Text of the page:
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ADVANCE TAG-TEAM REVIEW: The Red Wing #2

A comic review article by: Danny Djeljosevic, Nick Hanover
ADVANCE REVIEW! The Red Wing #2 will come out on August 10, 2011.

Nick: So, let's start this off with some helmet talk, since you're such a fan of headgear.

Danny: The biggest revelation in this issue involves the removal of a helmet, for one thing.

Nick: There's also a virtual reality/simulation scene that I quite enjoyed despite normally hating those kinds of things. I thought the simulation here was actually pretty useful because it served to give some insight on the technology in The Red Wing rather than just acting as a fake-out.

Danny: Exactly -- in addition to being a fairly common trope (The botched training simulation! "You think this is a game, son?!") we learn along with these characters what kind of weapons the time pilots are working with.



Nick: I'm quite enjoying how quickly things move in this series too. Instead of being stuck watching these kids go through basic training for eons, the action gets started pretty much immediately. Hickman seems to have taken the right cues from Battlestar Galactica in that regard and it makes sense from a storytelling perspective given the stakes that were illustrated in the first issue. I mean, we're dealing with a conflict where our past is literally being erased here, so it wouldn't do to move things along at a slow pace.

Danny: You'd think the cadet scenes would hold everything up, but Hickman balances it out by moving forward the plot with the timelost dad.

Nick: As much as I like the concept of that part of the plot and applaud Hickman for not doing that whole learned folks versus savages bullshit, the style kind of irked me. It reminded me of the mixed media stuff in Infinite Vacation, though if I remember correctly you liked that section in that series.

Danny: The photography sections in Infinite Vacation come off as a bit cheesy, but I think that as the point -- to give it an infomercial feel. I don't think the storybooky quality of Red Wing's post-credits pages felt that disruptive, personally.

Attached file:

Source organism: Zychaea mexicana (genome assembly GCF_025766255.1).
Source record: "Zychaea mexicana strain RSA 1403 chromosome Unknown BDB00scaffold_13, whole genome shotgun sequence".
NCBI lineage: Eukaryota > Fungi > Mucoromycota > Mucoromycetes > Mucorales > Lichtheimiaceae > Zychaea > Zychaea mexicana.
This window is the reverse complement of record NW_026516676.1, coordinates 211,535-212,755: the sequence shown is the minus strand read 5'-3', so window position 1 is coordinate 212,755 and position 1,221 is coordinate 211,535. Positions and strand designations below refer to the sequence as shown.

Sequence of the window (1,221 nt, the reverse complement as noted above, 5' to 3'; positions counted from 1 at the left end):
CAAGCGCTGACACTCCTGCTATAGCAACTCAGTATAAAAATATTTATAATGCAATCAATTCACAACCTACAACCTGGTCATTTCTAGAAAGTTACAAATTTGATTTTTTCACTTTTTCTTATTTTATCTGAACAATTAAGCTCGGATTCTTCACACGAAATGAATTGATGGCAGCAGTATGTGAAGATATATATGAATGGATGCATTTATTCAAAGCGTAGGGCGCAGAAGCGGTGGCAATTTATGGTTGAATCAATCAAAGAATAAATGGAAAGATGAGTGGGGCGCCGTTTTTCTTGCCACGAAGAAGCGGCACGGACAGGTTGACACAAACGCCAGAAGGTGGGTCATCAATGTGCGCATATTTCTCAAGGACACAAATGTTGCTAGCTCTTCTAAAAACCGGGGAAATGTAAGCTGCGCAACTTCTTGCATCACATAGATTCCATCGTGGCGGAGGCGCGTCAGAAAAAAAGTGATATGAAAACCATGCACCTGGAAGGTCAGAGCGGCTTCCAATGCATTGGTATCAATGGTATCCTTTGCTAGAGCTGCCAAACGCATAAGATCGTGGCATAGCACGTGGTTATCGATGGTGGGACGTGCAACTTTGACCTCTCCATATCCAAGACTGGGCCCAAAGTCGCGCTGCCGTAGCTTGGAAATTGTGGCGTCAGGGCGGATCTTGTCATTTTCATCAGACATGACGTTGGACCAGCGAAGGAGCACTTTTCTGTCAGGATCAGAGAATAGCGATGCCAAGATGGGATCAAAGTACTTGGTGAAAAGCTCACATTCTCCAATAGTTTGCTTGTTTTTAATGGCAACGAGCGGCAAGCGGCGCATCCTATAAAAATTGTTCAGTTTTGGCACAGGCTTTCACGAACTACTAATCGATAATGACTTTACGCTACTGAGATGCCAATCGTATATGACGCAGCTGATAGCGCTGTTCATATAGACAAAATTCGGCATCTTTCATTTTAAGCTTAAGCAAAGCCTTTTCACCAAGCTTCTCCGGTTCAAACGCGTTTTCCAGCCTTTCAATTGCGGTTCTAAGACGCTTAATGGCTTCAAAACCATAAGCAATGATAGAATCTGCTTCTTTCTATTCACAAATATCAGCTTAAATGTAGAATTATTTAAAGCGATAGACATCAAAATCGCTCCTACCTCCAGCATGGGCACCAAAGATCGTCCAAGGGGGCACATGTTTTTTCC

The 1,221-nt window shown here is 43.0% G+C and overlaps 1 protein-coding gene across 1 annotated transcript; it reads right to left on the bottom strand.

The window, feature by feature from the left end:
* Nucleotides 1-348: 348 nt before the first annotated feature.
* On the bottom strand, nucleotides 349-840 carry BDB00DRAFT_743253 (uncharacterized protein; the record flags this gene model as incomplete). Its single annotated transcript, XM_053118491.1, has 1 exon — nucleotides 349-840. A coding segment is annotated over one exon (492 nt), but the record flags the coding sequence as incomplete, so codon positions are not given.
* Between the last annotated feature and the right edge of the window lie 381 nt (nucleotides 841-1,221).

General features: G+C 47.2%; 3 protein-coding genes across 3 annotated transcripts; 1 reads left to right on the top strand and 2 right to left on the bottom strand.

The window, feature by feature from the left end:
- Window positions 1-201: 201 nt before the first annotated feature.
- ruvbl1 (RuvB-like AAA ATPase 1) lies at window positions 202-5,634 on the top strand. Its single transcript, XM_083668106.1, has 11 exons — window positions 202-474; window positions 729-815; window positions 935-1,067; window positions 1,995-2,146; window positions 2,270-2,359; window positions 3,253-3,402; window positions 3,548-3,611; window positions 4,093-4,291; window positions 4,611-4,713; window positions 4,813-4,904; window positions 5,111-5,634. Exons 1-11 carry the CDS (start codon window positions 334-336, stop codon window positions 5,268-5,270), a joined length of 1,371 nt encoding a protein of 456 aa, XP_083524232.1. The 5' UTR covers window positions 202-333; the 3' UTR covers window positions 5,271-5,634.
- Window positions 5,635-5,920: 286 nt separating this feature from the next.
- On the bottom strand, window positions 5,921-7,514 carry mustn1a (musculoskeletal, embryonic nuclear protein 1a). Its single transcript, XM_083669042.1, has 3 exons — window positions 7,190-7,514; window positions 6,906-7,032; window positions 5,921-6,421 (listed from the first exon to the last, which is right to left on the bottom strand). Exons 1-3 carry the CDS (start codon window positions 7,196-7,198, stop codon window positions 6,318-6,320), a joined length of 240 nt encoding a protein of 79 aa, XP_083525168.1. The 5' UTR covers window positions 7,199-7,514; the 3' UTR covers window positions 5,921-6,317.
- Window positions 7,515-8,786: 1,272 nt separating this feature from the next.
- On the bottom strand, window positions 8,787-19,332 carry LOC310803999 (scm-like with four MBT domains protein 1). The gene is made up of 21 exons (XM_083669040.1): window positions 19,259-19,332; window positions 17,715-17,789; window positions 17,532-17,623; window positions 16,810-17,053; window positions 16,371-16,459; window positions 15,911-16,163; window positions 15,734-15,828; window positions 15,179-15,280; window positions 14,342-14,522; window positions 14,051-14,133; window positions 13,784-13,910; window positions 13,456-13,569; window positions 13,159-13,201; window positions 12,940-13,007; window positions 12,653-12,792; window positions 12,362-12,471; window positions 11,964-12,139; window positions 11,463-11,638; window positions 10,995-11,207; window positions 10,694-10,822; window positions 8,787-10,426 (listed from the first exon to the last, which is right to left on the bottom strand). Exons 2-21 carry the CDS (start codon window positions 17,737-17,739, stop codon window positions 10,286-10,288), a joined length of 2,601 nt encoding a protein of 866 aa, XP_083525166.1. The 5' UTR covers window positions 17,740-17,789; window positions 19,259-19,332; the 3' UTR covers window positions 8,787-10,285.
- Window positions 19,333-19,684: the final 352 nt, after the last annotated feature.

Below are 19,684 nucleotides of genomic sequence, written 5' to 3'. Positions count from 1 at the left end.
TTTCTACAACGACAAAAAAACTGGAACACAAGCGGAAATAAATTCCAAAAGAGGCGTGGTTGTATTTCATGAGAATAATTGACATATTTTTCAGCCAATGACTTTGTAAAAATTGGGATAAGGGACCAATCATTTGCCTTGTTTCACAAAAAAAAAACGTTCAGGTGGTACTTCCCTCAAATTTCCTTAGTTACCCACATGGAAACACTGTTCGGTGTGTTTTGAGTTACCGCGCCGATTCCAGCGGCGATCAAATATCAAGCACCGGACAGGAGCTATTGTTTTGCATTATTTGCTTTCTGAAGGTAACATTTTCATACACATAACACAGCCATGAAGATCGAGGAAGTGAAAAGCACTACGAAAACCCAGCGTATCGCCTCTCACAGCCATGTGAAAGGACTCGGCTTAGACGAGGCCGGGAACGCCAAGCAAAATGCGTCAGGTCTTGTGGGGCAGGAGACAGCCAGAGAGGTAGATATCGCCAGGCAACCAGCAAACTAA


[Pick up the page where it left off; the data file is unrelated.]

Nick: My main issues are admittedly kind of superficial. For starters, I just hated the font they used. It didn't look clean enough to me, it looked like something you'd pull from a generic word processor. The layout bugged me too, it didn't feel very artistic, just kind of no-nonsense and dull. But the biggest issue for me was the way the journal entries moved in a nonsensical way. It jumped ahead almost 400 days, then 3 days, then 1. And in those last few pages, we're getting a regular conversation spread out amongst several days.

Although I will say reading it digitally as an advance PDF was pretty fun because I got to make my own motion comic by hitting the left and right keys over and over.

Danny: ...I'm not gonna lie, I was doing that just now.

Nick: See? But even with those complaints, it did give us a lot of information very quickly and it didn't distract from the main story for very long.

Danny: It's clear that Hickman knows this was going to be talking heads pages, so he just decided to present it in the most unconventional (for a comic) way -- with PROSE OMG.

Nick: Nick Pitarra's subtle way of showing the passing of time through the postures were a nice touch as well, and the slight decay in Rachelle Rosenberg's colors was a great cinematic touch. But Red Wing's best moments to me come from its juxtapositions of future tech and the distant past, like the abduction we get in this issue.



Danny: I think that's the ultimate fulfillment of this book's premise -- the futuristic spaceships in anachronistic landscapes, what with the ancient people looking up at these damn-near-supernatural things that just don't belong in their era.

Nick: You have to love a concept that's as simple yet as wide open as that. Future beings, fighting over our present, which is their past. Without ruining it, what did you think of the big reveal in this issue?

Danny: Such a great reveal. Not just because it's surprising, but because it gives the premise a whole new dimension. It's not just a simple "us versus them" situation.

Nick: I loved it for the same reasons and because of how much it forces rereads. It's an idea that makes you go back and look for more clues. And we're only on issue 2! The reveal also gives Pitarra a chance to do some fun costume designs as we finally get a glimpse at the "enemy."



Danny: I love their costumes. They're just so thorny and buggy.

Nick: It's very exoskeletony. It wouldn't be out of place in Annihilation. There's also a nice contrast between that creepy crawly aesthetic and the super clean look our heroes sport, as well as their attempts at sustainability with the freaking apple orchard in the ship.

Danny: It only took one issue for this book to become essential reading, so now I'm just really excited to see where it goes.



Danny Djeljosevic is a comic book creator, award-winning filmmaker (assuming you have absolutely no follow-up questions), film/music critic for Spectrum Culture and Co-Managing Editor of Comics Bulletin. Follow him on Twitter as @djeljosevic or find him somewhere in San Diego, often wearing a hat. Read his newest comic, "Sgt. Death and his Metachromatic Men," over at Champion City Comics.



When he's not writing about the cape and spandex set, Nick Hanover is a book, film and music critic for Spectrum Culture and a staff writer for No Tofu Magazine. He also translates for "Partytime" Lukash's Panel Panopticon.

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